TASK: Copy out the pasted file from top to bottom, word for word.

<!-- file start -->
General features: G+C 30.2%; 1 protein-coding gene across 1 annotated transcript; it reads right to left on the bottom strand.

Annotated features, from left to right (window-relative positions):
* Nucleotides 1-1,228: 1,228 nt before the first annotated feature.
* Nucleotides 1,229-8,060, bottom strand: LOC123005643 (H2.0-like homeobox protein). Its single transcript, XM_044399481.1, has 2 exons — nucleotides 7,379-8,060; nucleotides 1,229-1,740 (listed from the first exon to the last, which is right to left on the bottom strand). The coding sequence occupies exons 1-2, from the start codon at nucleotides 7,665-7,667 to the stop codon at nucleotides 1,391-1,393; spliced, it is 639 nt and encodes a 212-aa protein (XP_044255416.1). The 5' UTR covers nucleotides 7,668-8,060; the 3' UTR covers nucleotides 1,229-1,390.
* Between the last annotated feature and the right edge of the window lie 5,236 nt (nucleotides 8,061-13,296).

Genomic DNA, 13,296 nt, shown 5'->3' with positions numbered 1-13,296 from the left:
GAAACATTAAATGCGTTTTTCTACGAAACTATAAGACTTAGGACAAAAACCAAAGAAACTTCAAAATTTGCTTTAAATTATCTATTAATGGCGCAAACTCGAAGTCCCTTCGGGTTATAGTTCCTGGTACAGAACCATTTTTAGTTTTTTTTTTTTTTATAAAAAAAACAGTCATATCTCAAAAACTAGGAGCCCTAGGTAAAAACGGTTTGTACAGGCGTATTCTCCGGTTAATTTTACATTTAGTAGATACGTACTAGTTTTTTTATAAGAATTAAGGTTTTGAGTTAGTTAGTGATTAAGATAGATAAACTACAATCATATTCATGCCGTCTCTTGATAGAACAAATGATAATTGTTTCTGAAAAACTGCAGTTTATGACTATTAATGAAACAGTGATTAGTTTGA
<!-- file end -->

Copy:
General features: G+C 30.2%; 1 protein-coding gene across 1 annotated transcript; it reads right to left on the bottom strand.

Annotated features, from left to right (window-relative positions):
* Nucleotides 1-1,228: 1,228 nt before the first annotated feature.
* Nucleotides 1,229-8,060, bottom strand: LOC123005643 (H2.0-like homeobox protein). Its single transcript, XM_044399481.1, has 2 exons — nucleotides 7,379-8,060; nucleotides 1,229-1,740 (listed from the first exon to the last, which is right to left on the bottom strand). The coding sequence occupies exons 1-2, from the start codon at nucleotides 7,665-7,667 to the stop codon at nucleotides 1,391-1,393; spliced, it is 639 nt and encodes a 212-aa protein (XP_044255416.1). The 5' UTR covers nucleotides 7,668-8,060; the 3' UTR covers nucleotides 1,229-1,390.
* Between the last annotated feature and the right edge of the window lie 5,236 nt (nucleotides 8,061-13,296).

Genomic DNA, 13,296 nt, shown 5'->3' with positions numbered 1-13,296 from the left:
GAAACATTAAATGCGTTTTTCTACGAAACTATAAGACTTAGGACAAAAACCAAAGAAACTTCAAAATTTGCTTTAAATTATCTATTAATGGCGCAAACTCGAAGTCCCTTCGGGTTATAGTTCCTGGTACAGAACCATTTTTAGTTTTTTTTTTTTTTATAAAAAAAACAGTCATATCTCAAAAACTAGGAGCCCTAGGTAAAAACGGTTTGTACAGGCGTATTCTCCGGTTAATTTTACATTTAGTAGATACGTACTAGTTTTTTTATAAGAATTAAGGTTTTGAGTTAGTTAGTGATTAAGATAGATAAACTACAATCATATTCATGCCGTCTCTTGATAGAACAAATGATAATTGTTTCTGAAAAACTGCAGTTTATGACTATTAATGAAACAGTGATTAGTTTGA